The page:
He did not develop, but just after his letter to the bishops of the world explaining his reasons for “Traditionis Custodes”, a decision made at the initiative of the Pope which regulates the celebration of the ancient rite of Mass, we can relate some points. In the letter, he regretted how the 1962 Roman Missal was used to reject not only the liturgical developments it commissioned, but Vatican II itself, claiming that the council had betrayed the “true church”. Francis reminds the bishops that it is not only a question of rejecting the authority of the council but ultimately the Holy Spirit who guides the church.

This council, Francis reminded the bishops, insisted on “the full, conscious and active participation of the whole People of God in the liturgy”. Quoting the council, he noted that “within the ecclesial communion” there were the particular Churches “which enjoy their own traditions, without prejudice to the primacy of the Chair of Peter which presides over the universal communion of charity, guarantees legitimate diversity and together ensure that the particular not only does not harm the universal, but above all serves it.

Before the Council, the liturgy reflected the ecclesiological culture of the time, strongly Roman, centralized, etc., but also real.

This quote, from “Lumen Gentium”, is significant because it opened the door to what would become, over time, the understanding that evangelization and inculturation were inseparable. “The church is a people with many faces”, says Francis in our book Let us dream, “Called to be the People of God in a story, in a concrete place, in the language of that place”.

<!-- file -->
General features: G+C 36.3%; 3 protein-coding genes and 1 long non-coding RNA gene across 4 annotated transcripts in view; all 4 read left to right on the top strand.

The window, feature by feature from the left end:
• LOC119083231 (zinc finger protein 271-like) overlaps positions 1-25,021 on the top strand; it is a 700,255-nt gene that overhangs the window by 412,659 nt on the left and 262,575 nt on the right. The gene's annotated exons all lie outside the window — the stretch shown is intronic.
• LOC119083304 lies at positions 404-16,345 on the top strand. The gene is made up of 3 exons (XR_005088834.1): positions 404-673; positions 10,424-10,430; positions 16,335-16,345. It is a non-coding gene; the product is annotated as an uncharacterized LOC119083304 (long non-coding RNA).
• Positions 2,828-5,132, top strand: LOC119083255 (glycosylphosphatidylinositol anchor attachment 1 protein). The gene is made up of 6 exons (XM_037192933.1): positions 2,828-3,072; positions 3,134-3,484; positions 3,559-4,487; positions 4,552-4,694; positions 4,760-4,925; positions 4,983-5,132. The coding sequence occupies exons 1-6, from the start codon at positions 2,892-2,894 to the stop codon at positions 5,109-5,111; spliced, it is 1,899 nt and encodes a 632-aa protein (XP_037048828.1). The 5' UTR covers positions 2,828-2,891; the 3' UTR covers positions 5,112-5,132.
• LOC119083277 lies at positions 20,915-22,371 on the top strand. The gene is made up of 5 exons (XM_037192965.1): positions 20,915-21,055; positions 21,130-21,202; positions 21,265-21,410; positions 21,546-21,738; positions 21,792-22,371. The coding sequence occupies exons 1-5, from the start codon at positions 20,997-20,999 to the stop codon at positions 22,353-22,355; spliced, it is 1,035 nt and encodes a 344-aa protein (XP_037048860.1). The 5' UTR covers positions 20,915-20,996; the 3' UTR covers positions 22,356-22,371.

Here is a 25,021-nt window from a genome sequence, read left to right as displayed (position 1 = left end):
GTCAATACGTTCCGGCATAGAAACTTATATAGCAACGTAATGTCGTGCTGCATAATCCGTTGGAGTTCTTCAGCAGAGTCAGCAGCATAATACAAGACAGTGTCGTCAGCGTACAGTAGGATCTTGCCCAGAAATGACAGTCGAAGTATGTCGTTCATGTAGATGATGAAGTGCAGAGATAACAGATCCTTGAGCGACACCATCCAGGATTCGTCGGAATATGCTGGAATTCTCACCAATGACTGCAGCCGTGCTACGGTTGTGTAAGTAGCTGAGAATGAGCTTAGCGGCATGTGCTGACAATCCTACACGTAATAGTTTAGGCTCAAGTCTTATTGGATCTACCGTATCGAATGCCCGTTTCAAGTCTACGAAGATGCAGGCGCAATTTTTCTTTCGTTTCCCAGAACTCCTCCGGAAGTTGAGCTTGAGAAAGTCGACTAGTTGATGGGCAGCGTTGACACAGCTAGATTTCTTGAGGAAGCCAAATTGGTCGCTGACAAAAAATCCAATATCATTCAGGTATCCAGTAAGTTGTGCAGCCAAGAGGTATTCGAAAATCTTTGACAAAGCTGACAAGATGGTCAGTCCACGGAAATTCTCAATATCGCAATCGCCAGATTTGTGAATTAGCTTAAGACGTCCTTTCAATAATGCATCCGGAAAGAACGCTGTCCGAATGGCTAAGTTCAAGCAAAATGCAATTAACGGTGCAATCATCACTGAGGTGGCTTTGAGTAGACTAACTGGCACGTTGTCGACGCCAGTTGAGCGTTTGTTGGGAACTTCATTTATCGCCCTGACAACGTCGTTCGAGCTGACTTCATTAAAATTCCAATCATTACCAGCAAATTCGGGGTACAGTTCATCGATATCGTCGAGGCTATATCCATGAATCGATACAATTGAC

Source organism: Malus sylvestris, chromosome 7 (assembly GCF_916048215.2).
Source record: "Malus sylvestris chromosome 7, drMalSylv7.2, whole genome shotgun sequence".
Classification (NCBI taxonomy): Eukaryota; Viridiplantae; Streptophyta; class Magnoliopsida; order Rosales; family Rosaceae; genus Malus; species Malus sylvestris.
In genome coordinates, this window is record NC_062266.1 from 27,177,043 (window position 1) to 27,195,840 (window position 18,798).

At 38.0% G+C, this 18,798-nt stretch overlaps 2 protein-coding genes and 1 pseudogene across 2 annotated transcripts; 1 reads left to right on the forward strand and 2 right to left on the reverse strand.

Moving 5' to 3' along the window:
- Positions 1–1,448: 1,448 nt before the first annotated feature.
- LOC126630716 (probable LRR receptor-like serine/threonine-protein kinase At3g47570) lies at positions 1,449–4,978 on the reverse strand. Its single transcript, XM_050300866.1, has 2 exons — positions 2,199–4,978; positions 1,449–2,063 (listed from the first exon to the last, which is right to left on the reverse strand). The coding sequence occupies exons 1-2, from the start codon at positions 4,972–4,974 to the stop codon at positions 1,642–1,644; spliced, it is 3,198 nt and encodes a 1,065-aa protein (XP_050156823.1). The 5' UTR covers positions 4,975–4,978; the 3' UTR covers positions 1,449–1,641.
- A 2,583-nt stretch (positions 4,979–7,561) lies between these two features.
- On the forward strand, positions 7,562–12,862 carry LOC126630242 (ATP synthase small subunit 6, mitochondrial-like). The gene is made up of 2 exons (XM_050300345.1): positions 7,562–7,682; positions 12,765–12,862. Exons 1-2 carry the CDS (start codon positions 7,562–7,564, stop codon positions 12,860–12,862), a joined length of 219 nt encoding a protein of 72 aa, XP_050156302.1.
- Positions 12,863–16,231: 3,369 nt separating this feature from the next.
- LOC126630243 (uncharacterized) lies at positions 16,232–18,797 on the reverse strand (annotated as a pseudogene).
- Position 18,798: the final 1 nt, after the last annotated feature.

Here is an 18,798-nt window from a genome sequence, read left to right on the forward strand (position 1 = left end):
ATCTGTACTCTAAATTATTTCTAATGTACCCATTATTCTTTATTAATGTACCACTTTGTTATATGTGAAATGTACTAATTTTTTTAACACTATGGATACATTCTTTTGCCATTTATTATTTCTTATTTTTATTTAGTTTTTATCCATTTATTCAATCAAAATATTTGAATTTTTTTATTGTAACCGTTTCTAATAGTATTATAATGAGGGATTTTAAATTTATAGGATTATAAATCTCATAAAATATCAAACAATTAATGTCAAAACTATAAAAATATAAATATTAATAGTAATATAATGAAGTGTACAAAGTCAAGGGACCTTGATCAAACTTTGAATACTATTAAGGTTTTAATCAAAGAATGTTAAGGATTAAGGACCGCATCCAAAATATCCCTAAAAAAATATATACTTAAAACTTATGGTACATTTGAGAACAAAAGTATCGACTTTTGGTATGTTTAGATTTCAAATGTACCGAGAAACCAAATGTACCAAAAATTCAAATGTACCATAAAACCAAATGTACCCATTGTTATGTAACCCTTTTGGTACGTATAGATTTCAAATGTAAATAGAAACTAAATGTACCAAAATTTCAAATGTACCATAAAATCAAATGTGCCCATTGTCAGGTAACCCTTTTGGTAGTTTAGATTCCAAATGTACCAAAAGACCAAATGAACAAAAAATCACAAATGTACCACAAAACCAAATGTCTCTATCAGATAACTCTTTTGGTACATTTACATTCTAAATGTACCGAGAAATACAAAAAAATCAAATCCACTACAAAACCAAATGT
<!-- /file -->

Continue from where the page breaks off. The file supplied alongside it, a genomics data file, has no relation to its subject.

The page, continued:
This is what the current militarization of the traditional Latin Mass rejects against Vatican II and papal authority. Francis seems to discern in it a resurgence of the old Gnostic heresy, which makes Christianity a disembodied ideology abstracted from the carnal reality of human culture. Rather than a true spiritual unity forged from diversity, it creates a universal ideology. “The enemy wants diversity to become opposition and therefore he makes them become ideologies,” the Pope warned this year during his homily on Pentecost.

Such postures are “bizarre,” says the Pope, because they deny that God is embodied in language and culture and “ridiculous” because the attempt to recreate a past tradition is a distinctly postmodern endeavor. Before the Council, the liturgy reflected the ecclesiological culture of the time – very Roman, centralized, etc., but real. Today, this same preconciliar liturgy risks being a pastiche, not reflecting any culture beyond the traditionalist ideology which justifies and promotes it.

Maybe I’m overinterpreting these four little words: “the misuse of the liturgy”. But set against Francis’ long and passionate plea for an evangelization inseparable from inculturation, and his recent “Traditionis Custodes”, the link seems as clear as his advice to men and women religious to avoid being “fearful disciples, locked in the past and abandoned to nostalgia. Francis’s message? “Come out into the holy faithful people of God, respect the holy faithful people of God, evangelize, testify and the rest is left to the Holy Spirit. “